Bioactive Botanical Laboratory

Located in Lab Module 440 on Level 4 of Avedisian Hall


Inside URI’s Bioactive Botanical Research Lab, Pharmacy Professor Navindra Seeram has some big ideas about fighting cancer. Ideas so big that he’s regularly sought after by science and news publications around the globe for his expertise in the healing properties of medicinal plants.

Professor Seeram knows that plants have bioactive compounds, such as the pigmentation that makes blueberries blue and raspberries red, that are natural antioxidants against sun damage and other threats. He and his team of students and researchers are studying these anti-cancer agents in native New England berries for possible applications in the treatment of cancer, Alzheimer’s, and other diseases. He’s also identified dozens of compounds in pure maple syrup and is applying these to his diabetes research. [Continued…]


  • Maple Syrup is a ‘Hero Ingredient’ Maple, Research - Creating “better-for-you foods” that not only taste great but also pack a nutritional punch has been a major focus of research in the University of Rhode Island College of Pharmacy’s Bioactive Botantical Lab for several years. And now, an expanded collaboration with Johnson & Wales University aims to further publicize the nutritional and culinary benefits derived from maple.
  • URI faculty secure $470,000 in USDA funding for maple syrup research Maple, Research, URI College of Pharmacy - The United States Department of Agriculture has awarded two University of Rhode Island researchers $470,000 to advance their pioneering work exploring the anti-inflammatory properties of maple syrup phytochemicals. The study, titled “Beneficial effects of maple syrup phytochemicals against inflammation associated with metabolic syndrome,” aims to evaluate the anti-inflammatory effects of a polyphenol-enriched maple syrup extract […]
  • Fall Color In-Depth: Maple Trees Offer New Answers to Diabetes, Alzheimer’s Alzheimer, Diabetes, Maple, Maple Trees - In the 1992 film Medicine Man, biochemist Robert Campbell, played by actor Sean Connery, searches for new drugs in the Amazon’s vast rainforests. There Campbell finds a cure for cancer not in the rainforest’s rare flowers – which don’t have “juju,” or the power to heal – but in an indigenous ant species.
  • Private Support Advances Research on Medicinal Properties of Maple Trees Maple Trees, Medicine, Research - While the maple tree is known for delicious syrup, researchers at URI have discovered that maple trees provide much more than a way to make breakfast taste better. In its branches, leaves, and sap, maple species, including Rhode Island’s state tree, the red maple, may be the key to regulating blood glucose levels in humans. Thanks to $110,000 in funding from Verdure Sciences, this important research will continue.
  • Product of pomegranate juice, extract promotes pathway to brain health - Pomegranates and other “superfoods” are known to have positive effects on the brain—improving functions such as memory and cognition. Now Associate Professor Navindra Seeram and a team of researchers have discovered it may not be the superfoods—rather the way these foodstuffs interact with the body’s microflora during gut microbial metabolism that could lead to breakthroughs in protecting against Alzheimer’s.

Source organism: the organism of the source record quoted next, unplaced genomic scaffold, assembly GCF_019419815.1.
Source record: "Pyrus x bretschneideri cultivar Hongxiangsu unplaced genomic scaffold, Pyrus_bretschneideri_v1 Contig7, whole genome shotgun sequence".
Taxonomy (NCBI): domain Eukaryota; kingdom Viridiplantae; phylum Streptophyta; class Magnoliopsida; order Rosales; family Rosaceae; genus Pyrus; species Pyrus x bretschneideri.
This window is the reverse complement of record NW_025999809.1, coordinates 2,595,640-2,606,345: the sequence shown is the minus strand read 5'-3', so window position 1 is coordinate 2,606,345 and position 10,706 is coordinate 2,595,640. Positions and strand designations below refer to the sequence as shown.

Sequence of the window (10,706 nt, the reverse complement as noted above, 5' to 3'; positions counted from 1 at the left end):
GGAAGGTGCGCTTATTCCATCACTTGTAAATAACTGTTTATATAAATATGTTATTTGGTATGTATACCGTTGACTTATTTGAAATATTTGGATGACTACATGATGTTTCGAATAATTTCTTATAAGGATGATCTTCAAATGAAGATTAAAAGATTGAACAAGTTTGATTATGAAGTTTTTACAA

• Navindra Seeram and student East meets West in Global Approach to Pharmacy Research - East and West have always converged in the Bioactive Botanical Research Lab of Pharmacy Professor Navindra Seeram. But a new gift with roots in Traditional Chinese Medicine has brought these culturally different approaches to treating disease and pain even closer.
  • Providence Journal: URI Pharmacy exploring the healing power of plants - Associate Professor Navindra Seeram and Senior Gardener Peter Morgan—along with the College’s acclaimed medicinal garden and greenhouse—were featured in the Sunday, November 14 issue of the Providence Journal, offering readers a garden tour and a primer on the healing properties of plants.
  • QuadAngles, Fall 2014: Sage Advice from Dr. Navindra Seeram - Navindra Seeram, associate professor of biomedical and pharmaceutical sciences, knows that the brighter your food, the better your diet. He show know. Head of the Bioactive Botanical Research Laboratory, he also oversees the Heber Youngken Jr. Medicinal Garden at the College of Pharmacy.
  • C&EN cover story highlights Dr. Seeram's work - Maple syrup, agave, and honey are well-known for their roles as sweeteners. As such, their primary constituents are simple sugars such as sucrose and fructose. But scientists exploring the composition of these sweeteners are finding them to be surprisingly complicated.
  • Discover New Cures. - Discover New Cures. The world’s got a lot of illness and disease that needs curing, and at URI, leading scientists are breaking new ground toward the discoveries we’ve all been waiting for. Inside our Natural Products Lab, Pharmacognosy Professor David Rowley – one of the only a handful of marine microbial chemists in the world […]


See complete listing of Dr. Seeram’s work, which includes:

  • Original Articles in Peer-Reviewed Journals
  • Review & Symposium Introduction Articles in Peer-Reviewed Journals
  • Book Chapters
  • Book Editor and Book Series Editor
  • Patents

Research Team

Research Assistant Professor

Office: 395A Lab 440

401.874.2711 (office) 401.874.7654 (lab)

BPS Department Chair and Professor

Office: 245A Lab: 440


Navindra Seeram, Ph.D.

Navindra Seeram

  • Professor
  • Office: 245A Lab: 440
  • Phone: 401.874.9367
  • Email:

Full Bio